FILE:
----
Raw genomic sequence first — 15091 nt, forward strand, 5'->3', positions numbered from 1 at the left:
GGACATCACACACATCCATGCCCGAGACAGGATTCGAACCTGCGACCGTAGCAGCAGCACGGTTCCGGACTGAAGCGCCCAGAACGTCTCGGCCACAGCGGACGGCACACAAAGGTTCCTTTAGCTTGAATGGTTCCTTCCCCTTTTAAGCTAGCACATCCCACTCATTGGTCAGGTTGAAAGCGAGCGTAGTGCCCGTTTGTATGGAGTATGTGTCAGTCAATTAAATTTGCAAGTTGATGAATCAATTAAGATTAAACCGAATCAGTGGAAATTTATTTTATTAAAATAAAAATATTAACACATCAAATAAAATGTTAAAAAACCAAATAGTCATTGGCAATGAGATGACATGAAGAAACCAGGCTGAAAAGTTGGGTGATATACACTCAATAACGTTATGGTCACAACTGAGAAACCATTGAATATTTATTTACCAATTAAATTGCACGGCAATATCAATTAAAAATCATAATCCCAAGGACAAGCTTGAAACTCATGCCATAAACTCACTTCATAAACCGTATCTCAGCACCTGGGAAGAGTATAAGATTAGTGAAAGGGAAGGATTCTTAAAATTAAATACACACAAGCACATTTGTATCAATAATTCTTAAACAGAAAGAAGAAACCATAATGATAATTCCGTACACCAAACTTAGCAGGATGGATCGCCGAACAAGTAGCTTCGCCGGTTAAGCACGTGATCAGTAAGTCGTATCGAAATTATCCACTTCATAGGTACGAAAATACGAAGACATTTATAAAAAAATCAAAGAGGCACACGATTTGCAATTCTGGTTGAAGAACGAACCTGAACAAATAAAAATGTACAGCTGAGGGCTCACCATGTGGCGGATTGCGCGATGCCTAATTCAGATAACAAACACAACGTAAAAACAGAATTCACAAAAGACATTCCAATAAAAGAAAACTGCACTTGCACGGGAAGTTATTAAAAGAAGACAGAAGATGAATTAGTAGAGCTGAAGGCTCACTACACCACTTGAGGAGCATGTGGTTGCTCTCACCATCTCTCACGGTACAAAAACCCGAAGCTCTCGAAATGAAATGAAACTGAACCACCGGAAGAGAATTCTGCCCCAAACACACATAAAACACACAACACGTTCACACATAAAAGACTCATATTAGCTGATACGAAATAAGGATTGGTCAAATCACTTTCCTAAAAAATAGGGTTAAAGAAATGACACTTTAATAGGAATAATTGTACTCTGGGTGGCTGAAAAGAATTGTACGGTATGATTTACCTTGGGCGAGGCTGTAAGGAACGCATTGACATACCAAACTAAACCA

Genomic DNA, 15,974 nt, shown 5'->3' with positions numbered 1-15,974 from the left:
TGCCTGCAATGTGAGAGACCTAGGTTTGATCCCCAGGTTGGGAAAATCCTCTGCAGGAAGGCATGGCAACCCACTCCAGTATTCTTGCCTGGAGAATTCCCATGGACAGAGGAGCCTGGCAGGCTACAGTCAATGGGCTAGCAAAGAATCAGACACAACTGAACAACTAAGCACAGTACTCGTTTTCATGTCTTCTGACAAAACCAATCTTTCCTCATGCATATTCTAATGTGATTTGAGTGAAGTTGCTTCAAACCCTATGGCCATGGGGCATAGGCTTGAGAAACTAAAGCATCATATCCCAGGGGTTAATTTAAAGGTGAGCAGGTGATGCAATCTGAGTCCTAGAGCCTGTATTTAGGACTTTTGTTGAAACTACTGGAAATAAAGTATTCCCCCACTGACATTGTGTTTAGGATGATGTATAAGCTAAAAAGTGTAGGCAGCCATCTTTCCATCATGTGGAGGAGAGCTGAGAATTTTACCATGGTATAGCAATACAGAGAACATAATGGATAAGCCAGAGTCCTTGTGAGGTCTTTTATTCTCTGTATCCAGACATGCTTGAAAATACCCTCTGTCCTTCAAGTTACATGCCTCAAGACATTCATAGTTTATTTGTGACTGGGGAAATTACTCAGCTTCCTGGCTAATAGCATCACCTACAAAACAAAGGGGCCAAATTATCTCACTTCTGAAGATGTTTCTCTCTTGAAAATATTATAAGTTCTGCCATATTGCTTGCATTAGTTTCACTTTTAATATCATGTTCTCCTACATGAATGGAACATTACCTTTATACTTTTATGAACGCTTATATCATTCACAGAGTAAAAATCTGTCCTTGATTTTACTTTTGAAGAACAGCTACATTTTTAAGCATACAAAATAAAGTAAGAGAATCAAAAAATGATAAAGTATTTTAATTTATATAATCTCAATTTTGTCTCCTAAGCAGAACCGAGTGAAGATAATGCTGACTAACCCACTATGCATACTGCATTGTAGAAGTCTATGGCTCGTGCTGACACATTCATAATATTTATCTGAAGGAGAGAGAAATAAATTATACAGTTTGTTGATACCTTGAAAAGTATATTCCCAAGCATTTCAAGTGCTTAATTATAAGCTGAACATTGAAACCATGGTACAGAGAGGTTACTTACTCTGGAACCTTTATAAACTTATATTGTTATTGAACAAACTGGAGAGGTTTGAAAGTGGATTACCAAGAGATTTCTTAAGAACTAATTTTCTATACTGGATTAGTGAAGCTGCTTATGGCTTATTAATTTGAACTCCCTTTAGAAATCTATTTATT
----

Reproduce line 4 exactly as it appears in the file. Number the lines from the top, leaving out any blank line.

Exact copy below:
TGCCTGCAATGTGAGAGACCTAGGTTTGATCCCCAGGTTGGGAAAATCCTCTGCAGGAAGGCATGGCAACCCACTCCAGTATTCTTGCCTGGAGAATTCCCATGGACAGAGGAGCCTGGCAGGCTACAGTCAATGGGCTAGCAAAGAATCAGACACAACTGAACAACTAAGCACAGTACTCGTTTTCATGTCTTCTGACAAAACCAATCTTTCCTCATGCATATTCTAATGTGATTTGAGTGAAGTTGCTTCAAACCCTATGGCCATGGGGCATAGGCTTGAGAAACTAAAGCATCATATCCCAGGGGTTAATTTAAAGGTGAGCAGGTGATGCAATCTGAGTCCTAGAGCCTGTATTTAGGACTTTTGTTGAAACTACTGGAAATAAAGTATTCCCCCACTGACATTGTGTTTAGGATGATGTATAAGCTAAAAAGTGTAGGCAGCCATCTTTCCATCATGTGGAGGAGAGCTGAGAATTTTACCATGGTATAGCAATACAGAGAACATAATGGATAAGCCAGAGTCCTTGTGAGGTCTTTTATTCTCTGTATCCAGACATGCTTGAAAATACCCTCTGTCCTTCAAGTTACATGCCTCAAGACATTCATAGTTTATTTGTGACTGGGGAAATTACTCAGCTTCCTGGCTAATAGCATCACCTACAAAACAAAGGGGCCAAATTATCTCACTTCTGAAGATGTTTCTCTCTTGAAAATATTATAAGTTCTGCCATATTGCTTGCATTAGTTTCACTTTTAATATCATGTTCTCCTACATGAATGGAACATTACCTTTATACTTTTATGAACGCTTATATCATTCACAGAGTAAAAATCTGTCCTTGATTTTACTTTTGAAGAACAGCTACATTTTTAAGCATACAAAATAAAGTAAGAGAATCAAAAAATGATAAAGTATTTTAATTTATATAATCTCAATTTTGTCTCCTAAGCAGAACCGAGTGAAGATAATGCTGACTAACCCACTATGCATACTGCATTGTAGAAGTCTATGGCTCGTGCTGACACATTCATAATATTTATCTGAAGGAGAGAGAAATAAATTATACAGTTTGTTGATACCTTGAAAAGTATATTCCCAAGCATTTCAAGTGCTTAATTATAAGCTGAACATTGAAACCATGGTACAGAGAGGTTACTTACTCTGGAACCTTTATAAACTTATATTGTTATTGAACAAACTGGAGAGGTTTGAAAGTGGATTACCAAGAGATTTCTTAAGAACTAATTTTCTATACTGGATTAGTGAAGCTGCTTATGGCTTATTAATTTGAACTCCCTTTAGAAATCTATTTATT